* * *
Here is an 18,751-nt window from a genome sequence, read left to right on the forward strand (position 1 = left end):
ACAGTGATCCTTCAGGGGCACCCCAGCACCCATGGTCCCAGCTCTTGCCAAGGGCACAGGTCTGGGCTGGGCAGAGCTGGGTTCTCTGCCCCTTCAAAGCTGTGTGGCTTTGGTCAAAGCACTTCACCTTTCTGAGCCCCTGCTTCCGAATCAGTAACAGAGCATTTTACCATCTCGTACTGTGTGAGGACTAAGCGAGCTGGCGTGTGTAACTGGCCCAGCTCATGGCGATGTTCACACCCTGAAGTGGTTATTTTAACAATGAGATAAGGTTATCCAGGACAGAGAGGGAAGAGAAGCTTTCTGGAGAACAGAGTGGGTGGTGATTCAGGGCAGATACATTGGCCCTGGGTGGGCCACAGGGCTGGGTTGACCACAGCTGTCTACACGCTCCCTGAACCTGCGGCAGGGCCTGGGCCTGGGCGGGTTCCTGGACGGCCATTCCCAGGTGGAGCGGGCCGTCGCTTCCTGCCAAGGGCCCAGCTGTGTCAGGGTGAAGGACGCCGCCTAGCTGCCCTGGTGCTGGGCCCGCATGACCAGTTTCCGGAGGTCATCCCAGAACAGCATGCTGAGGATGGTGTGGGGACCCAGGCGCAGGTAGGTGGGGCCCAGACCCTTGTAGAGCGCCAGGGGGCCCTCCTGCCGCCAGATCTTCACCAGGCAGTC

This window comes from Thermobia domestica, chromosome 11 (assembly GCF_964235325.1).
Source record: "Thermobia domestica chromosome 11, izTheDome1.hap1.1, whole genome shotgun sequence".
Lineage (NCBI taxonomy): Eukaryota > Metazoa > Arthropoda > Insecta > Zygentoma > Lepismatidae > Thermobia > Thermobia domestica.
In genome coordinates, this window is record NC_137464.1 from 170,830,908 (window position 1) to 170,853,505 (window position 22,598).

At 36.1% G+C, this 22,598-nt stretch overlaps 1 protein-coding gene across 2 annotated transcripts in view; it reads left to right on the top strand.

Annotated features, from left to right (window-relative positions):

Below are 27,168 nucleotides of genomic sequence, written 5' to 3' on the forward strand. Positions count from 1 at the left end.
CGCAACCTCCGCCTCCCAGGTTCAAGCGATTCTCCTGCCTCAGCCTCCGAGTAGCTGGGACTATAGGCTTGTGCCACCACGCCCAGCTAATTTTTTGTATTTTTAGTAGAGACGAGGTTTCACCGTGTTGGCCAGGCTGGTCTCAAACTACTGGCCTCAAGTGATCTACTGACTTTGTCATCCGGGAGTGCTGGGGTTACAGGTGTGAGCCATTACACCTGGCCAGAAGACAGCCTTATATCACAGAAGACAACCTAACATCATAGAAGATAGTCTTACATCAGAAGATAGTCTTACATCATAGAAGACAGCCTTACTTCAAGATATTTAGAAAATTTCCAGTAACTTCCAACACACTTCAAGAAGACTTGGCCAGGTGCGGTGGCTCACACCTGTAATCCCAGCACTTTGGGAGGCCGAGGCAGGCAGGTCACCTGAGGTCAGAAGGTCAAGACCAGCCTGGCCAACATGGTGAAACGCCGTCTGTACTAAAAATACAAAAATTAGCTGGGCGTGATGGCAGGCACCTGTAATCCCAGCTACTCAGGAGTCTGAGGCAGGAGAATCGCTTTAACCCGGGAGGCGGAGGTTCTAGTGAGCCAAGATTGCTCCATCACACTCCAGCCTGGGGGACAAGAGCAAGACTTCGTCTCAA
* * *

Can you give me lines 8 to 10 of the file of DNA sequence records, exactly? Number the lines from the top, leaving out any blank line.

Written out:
Annotated features, from left to right (window-relative positions):

Below are 27,168 nucleotides of genomic sequence, written 5' to 3' on the forward strand. Positions count from 1 at the left end.
CGCAACCTCCGCCTCCCAGGTTCAAGCGATTCTCCTGCCTCAGCCTCCGAGTAGCTGGGACTATAGGCTTGTGCCACCACGCCCAGCTAATTTTTTGTATTTTTAGTAGAGACGAGGTTTCACCGTGTTGGCCAGGCTGGTCTCAAACTACTGGCCTCAAGTGATCTACTGACTTTGTCATCCGGGAGTGCTGGGGTTACAGGTGTGAGCCATTACACCTGGCCAGAAGACAGCCTTATATCACAGAAGACAACCTAACATCATAGAAGATAGTCTTACATCAGAAGATAGTCTTACATCATAGAAGACAGCCTTACTTCAAGATATTTAGAAAATTTCCAGTAACTTCCAACACACTTCAAGAAGACTTGGCCAGGTGCGGTGGCTCACACCTGTAATCCCAGCACTTTGGGAGGCCGAGGCAGGCAGGTCACCTGAGGTCAGAAGGTCAAGACCAGCCTGGCCAACATGGTGAAACGCCGTCTGTACTAAAAATACAAAAATTAGCTGGGCGTGATGGCAGGCACCTGTAATCCCAGCTACTCAGGAGTCTGAGGCAGGAGAATCGCTTTAACCCGGGAGGCGGAGGTTCTAGTGAGCCAAGATTGCTCCATCACACTCCAGCCTGGGGGACAAGAGCAAGACTTCGTCTCAA